• Avani Sood

Equal pay for Equal Work

Unequal pay refers to situations where women are paid less than men for doing the same work

The gender pay gap stems from the difference in the number of men versus women who work

Worldwide, women only make 77 cents for every dollar earned by men (which also means they earn 1 rupee for every 21 earned by men ). As an outcome, there’s a lifetime of income inequality between men and women and more women are receding into deficit.


Despite the continued efforts of activists and policymakers, in many ways, gender equality is still a pipe dream. Research shows gender prejudice mostly against women and in favor of men in many realms, including the workplace.

According to the latest World Economic Forum’s (WEF) Global Gender Gap Report 2018, India ranked 108th out of 149 countries on the gender gap index. The global list was topped by Iceland for the 10th consecutive year, having closed more than 85.8% of its overall gender gap.


Across the world, women still get paid 23 percent less than men. Chidi King, Director of the Equality Department of the International Trade Union Confederation (ITUC), the main international trade union organization representing the interests of working people worldwide, and a member of UN Women and ILO’s Equal Pay Champions initiative, unpacks the issue.


What actions are needed to bridge the gender pay gap?

Closing the gender pay gap requires a package of measures, central to which is decent work.

One of the most effective and quickest ways to narrow gender pay gaps is through minimum living wages (or wage floors) and universal social protection. Minimum living wages benefit all low-paid workers. Since women are starkly overrepresented in low-paid work, it would usually benefit women more dramatically. Germany, for example, recently introduced a national minimum wage to tackle its stubborn gender wage gap of 22.4 percent. This needs to be backed up by universal social protection.


On average, women work for free for 63-days of the year, compared to men. But even in roles that are largely dominated by female workers – like education – there still remains a large gender pay gap. In fact, the gender pay gap for the education sector is 25.4%, which means the average woman is effectively working for free for 93-days


What can we do?


Incentivize paternity leave – Businesses can be made more female-friendly by incentivizing paternity leave for dads. If fathers have additional paternity leave, mothers can return to work sooner, work more hours and earn more money, while allowing fathers more bonding time with their newborns.


Subsidize childcare – The cost of childcare can be stressful for many families, with an average cost of part-time childcare being up to £6,000 a year. However, according to research, companies providing childcare services saw reductions in employee turnover, increased productivity, and improved quality in job applicants.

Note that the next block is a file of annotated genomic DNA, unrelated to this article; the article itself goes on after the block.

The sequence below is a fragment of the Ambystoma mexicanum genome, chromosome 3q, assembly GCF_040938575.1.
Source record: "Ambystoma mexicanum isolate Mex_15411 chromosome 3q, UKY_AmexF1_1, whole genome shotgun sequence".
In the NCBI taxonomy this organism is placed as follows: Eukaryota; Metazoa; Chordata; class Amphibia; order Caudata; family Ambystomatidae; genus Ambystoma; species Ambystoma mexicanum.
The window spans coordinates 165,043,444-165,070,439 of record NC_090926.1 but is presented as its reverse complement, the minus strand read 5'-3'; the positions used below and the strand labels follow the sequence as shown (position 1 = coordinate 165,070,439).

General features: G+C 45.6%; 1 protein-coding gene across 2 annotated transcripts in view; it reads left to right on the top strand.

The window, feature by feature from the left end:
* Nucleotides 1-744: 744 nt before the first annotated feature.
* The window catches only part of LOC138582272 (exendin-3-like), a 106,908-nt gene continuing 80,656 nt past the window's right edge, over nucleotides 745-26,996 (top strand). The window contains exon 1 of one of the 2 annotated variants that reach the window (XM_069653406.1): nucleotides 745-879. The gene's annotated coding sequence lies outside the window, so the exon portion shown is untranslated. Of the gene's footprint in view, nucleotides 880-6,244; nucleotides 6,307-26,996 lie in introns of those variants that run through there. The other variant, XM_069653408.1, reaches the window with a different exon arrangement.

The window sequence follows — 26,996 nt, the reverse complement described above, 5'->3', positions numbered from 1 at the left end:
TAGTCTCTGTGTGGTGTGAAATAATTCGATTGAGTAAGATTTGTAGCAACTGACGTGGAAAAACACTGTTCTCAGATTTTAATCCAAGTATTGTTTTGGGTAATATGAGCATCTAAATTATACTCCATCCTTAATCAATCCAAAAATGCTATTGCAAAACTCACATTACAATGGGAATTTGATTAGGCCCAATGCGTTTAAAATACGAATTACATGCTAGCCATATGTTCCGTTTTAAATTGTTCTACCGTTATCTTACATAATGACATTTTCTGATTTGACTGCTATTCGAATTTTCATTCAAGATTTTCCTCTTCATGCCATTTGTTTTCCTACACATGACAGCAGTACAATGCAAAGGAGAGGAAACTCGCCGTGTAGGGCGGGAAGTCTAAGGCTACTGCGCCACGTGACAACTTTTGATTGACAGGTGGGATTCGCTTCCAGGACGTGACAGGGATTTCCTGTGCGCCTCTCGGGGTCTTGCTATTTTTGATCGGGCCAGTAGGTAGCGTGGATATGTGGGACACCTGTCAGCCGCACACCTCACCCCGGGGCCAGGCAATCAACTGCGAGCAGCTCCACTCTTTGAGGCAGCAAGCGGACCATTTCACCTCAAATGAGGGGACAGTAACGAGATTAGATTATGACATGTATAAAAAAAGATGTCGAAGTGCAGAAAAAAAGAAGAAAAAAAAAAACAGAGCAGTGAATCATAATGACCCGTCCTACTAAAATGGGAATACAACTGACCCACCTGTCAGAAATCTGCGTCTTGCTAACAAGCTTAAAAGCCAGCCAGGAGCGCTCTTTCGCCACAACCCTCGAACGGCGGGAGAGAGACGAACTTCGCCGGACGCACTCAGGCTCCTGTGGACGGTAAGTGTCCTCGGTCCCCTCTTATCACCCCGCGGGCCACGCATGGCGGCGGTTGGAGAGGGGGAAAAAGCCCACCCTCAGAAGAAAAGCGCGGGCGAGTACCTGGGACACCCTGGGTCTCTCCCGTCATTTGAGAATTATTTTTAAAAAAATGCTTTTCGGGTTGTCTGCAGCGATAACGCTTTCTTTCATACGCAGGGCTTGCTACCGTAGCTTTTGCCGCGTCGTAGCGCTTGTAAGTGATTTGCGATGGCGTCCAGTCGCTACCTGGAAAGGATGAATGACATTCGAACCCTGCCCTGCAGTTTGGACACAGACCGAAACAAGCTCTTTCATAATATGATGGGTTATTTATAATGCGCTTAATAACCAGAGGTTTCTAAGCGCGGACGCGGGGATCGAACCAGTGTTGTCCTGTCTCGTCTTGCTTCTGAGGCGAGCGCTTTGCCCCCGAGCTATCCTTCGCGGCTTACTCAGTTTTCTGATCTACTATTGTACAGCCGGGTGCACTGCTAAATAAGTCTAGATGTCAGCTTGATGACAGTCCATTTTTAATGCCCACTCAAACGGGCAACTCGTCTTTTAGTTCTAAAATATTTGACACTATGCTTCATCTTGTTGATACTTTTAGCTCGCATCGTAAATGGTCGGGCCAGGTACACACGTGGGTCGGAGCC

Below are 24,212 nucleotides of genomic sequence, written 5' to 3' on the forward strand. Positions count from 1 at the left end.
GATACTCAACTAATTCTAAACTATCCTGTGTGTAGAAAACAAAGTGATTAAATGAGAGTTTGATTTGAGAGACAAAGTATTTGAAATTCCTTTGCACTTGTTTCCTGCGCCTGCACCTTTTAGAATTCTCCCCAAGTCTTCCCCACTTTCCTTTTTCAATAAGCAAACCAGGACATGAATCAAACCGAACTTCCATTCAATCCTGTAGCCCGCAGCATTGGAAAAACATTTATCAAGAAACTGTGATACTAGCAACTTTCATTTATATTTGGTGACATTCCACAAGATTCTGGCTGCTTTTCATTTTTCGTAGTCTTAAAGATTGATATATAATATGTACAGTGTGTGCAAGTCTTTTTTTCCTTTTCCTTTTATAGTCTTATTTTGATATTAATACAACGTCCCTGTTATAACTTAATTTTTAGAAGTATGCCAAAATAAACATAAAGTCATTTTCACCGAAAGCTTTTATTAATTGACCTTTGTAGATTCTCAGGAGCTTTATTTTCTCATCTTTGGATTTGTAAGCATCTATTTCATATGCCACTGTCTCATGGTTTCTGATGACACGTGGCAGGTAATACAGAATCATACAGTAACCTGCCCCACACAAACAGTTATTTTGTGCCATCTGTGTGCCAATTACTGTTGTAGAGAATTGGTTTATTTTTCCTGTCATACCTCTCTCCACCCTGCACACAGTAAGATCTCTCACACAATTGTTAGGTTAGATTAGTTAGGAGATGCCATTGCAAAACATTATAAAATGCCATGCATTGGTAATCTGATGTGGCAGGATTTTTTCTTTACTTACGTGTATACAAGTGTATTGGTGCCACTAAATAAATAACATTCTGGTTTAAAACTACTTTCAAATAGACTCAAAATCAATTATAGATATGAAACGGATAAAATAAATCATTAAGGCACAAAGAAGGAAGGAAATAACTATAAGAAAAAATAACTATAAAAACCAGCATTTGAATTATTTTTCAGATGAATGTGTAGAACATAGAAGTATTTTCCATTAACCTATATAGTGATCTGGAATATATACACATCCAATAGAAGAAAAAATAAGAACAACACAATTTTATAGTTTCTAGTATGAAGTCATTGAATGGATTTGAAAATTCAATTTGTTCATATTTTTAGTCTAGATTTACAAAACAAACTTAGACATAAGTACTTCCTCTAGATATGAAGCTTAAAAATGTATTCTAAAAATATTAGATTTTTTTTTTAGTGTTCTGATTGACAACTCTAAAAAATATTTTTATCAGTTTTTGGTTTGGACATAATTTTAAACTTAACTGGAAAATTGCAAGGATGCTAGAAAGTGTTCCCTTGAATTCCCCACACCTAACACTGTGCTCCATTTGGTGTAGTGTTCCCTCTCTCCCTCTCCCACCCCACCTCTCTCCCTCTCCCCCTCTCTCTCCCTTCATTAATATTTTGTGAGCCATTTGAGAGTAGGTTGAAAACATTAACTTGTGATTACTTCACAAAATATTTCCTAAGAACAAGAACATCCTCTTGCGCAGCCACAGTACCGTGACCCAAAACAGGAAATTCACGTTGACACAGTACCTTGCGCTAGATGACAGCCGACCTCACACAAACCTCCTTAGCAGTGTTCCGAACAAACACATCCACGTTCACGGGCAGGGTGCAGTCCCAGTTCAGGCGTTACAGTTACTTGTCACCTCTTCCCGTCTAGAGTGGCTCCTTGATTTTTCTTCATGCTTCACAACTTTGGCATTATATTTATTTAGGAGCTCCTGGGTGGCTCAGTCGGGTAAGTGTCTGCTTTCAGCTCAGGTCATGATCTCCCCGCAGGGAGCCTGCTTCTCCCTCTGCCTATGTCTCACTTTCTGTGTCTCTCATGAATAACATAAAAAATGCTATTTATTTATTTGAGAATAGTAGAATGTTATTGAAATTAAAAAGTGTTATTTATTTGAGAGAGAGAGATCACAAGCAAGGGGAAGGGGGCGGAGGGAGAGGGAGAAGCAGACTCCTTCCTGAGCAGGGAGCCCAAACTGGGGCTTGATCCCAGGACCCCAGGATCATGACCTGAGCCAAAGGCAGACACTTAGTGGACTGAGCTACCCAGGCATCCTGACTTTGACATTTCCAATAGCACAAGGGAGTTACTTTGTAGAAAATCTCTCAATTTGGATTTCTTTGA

Introduce remote working – In today’s digital world, remote working is becoming more acceptable and accessible to millennial workers, although parents can also enjoy the benefits of working from home. According to the TUC, flexible working has real benefits for businesses, with employees proving to be more dedicated and productive.

In a survey by Ernst and Young, 64% of working women who enjoyed flexible working hours claimed to have a clear career path compared to 10% of women who worked fixed hours.


Be transparent about pay – Being open and transparent about how much you pay your staff, whether listed in the initial job description or the interview, is a good starting point. Businesses should research market rates for a role and offer a fair salary for the job they are hiring for. It is also a good idea to explain how your business determines salaries and pay increases upfront so that the candidate can make an informed decision about joining your company or not.


Ensure that promotions and rewards are fair – Disparity in pay can easily occur when employees are offered promotions, pay raises, or bonuses. Putting in place clear and concise criteria for promotions, pay raises and bonuses will help keep things fair.


Give female employees a raise – Giving female employees a raise can eliminate the gender pay gap in the most pain-free way. Equally, it provides the best strategy for businesses to continue operations with minimal disruptions and additional pressure

with minimal disruptions and additional pressure


Gender wage differences in conclusion still exist even though at low rates. However, with the implementation of many acts, men and women are likely to earn equal pay. Women are charged with the responsibility of taking care of their homes and their children in many American families. Even so, the trend is changing because there are many opportunities for women in the labor force market.


Writer - Hrishita Dev

Editor and Graphics - Vaishnavi Bhojane




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